Legalise Same-Sex Marriage: A division bench at Delhi High Court issued notice to Centre on a petition seeking recognition of same-sex marriages under the Foreign Marriage Act of 1969, the Citizenship Act of 1955, and the Special Marriage Act of 1954.
The bench, comprising of Chief Justice DN Patel and Justice Jyoti Singh, has sought responses from the Ministry of External Affairs, the Ministry of Home Affairs, and the Consulate General of India, New York. The bench has scheduled next hearing on August 27, when the petition will be heard along with a batch of similar pleas.
In the pleas, the petitioners have stated that denying the LGBTQ+ community the right to marry is discriminatory and prejudiced. It leads them to feel like a second class of citizens.
The matter of same-sex marriage recognition was last heard in the court on May 24, when an adjournment was sought due to the prevailing COVID-19 situations at the time by Solicitor-General of India Tushar Mehta, urging that the matter is “not urgent“.
However, petitioners argue that the pandemic has aggravated the hardships of same-sex and queer partnerships who are together without any legal protection.
The Central government had earlier opposed the petitions in question, calling them unsustainable, misplaced, and untenable. Nonetheless, the Delhi HC has decided to open its ears and take a step towards implementing the recognition of same-sex marriages.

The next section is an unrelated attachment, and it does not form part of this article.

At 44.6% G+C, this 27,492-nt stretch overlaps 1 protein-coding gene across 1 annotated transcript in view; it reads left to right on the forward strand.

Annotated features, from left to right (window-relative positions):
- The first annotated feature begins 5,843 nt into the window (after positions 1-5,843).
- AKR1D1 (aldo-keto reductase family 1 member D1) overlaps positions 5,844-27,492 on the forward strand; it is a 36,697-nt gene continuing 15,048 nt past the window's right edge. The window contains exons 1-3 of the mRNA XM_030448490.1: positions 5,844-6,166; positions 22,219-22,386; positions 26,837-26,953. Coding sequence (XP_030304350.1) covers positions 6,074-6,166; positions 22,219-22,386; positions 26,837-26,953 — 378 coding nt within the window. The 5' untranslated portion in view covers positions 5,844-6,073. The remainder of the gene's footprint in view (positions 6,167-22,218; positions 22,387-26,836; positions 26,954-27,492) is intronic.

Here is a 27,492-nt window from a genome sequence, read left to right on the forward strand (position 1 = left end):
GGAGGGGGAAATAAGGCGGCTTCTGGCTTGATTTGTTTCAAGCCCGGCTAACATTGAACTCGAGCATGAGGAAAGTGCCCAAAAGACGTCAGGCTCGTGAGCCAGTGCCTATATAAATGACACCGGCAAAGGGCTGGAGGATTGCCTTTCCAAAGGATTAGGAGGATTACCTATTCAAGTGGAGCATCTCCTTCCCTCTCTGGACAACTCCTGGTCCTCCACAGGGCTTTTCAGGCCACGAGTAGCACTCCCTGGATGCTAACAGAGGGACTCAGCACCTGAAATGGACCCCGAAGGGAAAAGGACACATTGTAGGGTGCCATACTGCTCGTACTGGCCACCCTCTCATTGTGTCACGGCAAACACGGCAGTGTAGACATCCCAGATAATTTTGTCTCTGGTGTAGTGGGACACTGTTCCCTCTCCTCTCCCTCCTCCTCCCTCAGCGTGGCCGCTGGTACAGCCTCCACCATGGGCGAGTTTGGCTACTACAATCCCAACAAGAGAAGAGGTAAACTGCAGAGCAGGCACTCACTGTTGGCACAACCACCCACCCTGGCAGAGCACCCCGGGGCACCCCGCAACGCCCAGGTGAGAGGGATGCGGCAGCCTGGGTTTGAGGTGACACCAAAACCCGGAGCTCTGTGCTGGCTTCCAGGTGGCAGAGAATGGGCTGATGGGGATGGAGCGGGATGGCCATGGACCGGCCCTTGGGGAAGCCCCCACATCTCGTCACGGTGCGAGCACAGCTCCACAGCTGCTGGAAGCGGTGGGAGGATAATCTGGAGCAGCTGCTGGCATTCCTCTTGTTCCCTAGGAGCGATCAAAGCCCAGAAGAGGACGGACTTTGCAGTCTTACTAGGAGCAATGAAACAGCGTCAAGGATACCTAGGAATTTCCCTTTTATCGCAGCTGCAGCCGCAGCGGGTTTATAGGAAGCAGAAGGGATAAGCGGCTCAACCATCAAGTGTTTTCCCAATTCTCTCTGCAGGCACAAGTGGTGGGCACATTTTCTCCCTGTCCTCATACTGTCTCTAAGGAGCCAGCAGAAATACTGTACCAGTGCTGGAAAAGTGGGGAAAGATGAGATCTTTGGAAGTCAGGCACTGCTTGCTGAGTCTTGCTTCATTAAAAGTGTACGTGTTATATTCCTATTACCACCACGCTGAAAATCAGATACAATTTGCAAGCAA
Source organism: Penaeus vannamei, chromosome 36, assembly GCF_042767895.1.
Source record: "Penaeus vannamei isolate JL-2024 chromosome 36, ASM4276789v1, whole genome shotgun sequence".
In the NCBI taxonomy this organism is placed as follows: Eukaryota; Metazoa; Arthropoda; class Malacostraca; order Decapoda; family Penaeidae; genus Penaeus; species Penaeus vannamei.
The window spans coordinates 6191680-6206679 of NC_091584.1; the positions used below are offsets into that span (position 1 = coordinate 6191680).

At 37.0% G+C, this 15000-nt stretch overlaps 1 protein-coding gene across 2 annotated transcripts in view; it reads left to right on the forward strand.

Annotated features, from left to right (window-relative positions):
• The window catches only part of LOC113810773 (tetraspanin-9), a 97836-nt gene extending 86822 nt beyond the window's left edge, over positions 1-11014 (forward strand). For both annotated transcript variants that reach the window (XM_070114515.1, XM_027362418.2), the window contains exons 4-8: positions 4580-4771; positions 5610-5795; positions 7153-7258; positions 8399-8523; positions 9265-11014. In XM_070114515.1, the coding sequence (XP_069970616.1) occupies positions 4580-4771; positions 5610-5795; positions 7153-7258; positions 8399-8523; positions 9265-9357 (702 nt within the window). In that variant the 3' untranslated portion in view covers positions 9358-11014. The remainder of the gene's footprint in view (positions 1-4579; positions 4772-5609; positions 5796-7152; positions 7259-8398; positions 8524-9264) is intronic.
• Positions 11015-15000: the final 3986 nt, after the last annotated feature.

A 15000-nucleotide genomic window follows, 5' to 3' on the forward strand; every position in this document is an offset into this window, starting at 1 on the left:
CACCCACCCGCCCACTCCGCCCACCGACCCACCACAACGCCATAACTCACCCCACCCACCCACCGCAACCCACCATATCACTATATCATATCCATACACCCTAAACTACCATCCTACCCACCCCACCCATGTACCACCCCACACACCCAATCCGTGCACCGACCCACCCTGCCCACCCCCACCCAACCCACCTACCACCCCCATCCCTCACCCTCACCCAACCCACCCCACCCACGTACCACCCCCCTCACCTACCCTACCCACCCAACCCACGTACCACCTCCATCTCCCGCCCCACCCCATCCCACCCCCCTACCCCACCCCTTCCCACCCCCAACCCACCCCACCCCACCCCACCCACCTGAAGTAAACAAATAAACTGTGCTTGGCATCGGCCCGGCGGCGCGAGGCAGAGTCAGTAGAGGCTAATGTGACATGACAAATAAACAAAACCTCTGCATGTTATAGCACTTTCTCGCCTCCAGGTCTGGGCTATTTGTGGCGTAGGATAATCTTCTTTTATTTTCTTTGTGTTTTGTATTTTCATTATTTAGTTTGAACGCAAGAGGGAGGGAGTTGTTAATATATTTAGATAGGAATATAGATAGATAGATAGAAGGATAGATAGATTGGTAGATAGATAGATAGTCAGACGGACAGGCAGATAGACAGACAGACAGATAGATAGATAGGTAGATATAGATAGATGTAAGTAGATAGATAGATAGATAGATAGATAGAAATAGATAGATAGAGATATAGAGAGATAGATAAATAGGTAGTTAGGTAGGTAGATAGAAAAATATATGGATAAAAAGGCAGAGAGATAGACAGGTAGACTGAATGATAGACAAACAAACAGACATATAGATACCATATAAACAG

Activists have spoken up on the matter and asked the High Court why India should be an exception when many other countries have successfully accepted same-sex marriages and even manifested a legal space to protect non-heterosexual couples. They also called the move of not giving recognition is a clear violation of the right to equality regulation guaranteed under the constitution.
Indian laws and recognition of same-sex marriages
Marriages in India are so far governed by regional and religious laws such as the Hindu Marriage Act (1995), the Indian Christian Marriage Act (1872), and the Muslim Personal Law (Shariat) Application Act (1937) among other acts. While same-sex and queer unions are not legally registered or recognised, India does not lack judicial support for such alliances.
The Madurai Bench of the High Court of Madras employed a constructive and purposive interpretation of a particular case, by stating that the term “bride” under the Hindu Marriage Act includes intersex persons or transwomen who identify themselves as women.
Petitioners stated that the Special Marriage Act (1954), which substantiates unions for people of India and all Indian nationals in foreign countries irrespective of the religion or faith followed, can be amended to include legal recognition for same-sex marriages as well.
Delhi High Court issues notice to the Centre and others on a fresh petition seeking legal recognition of same-sex marriage under the Foreign Marriage Act and Special Marriage Act pic.twitter.com/XfqNu1ZKhf
— ANI (@ANI) July 6, 2021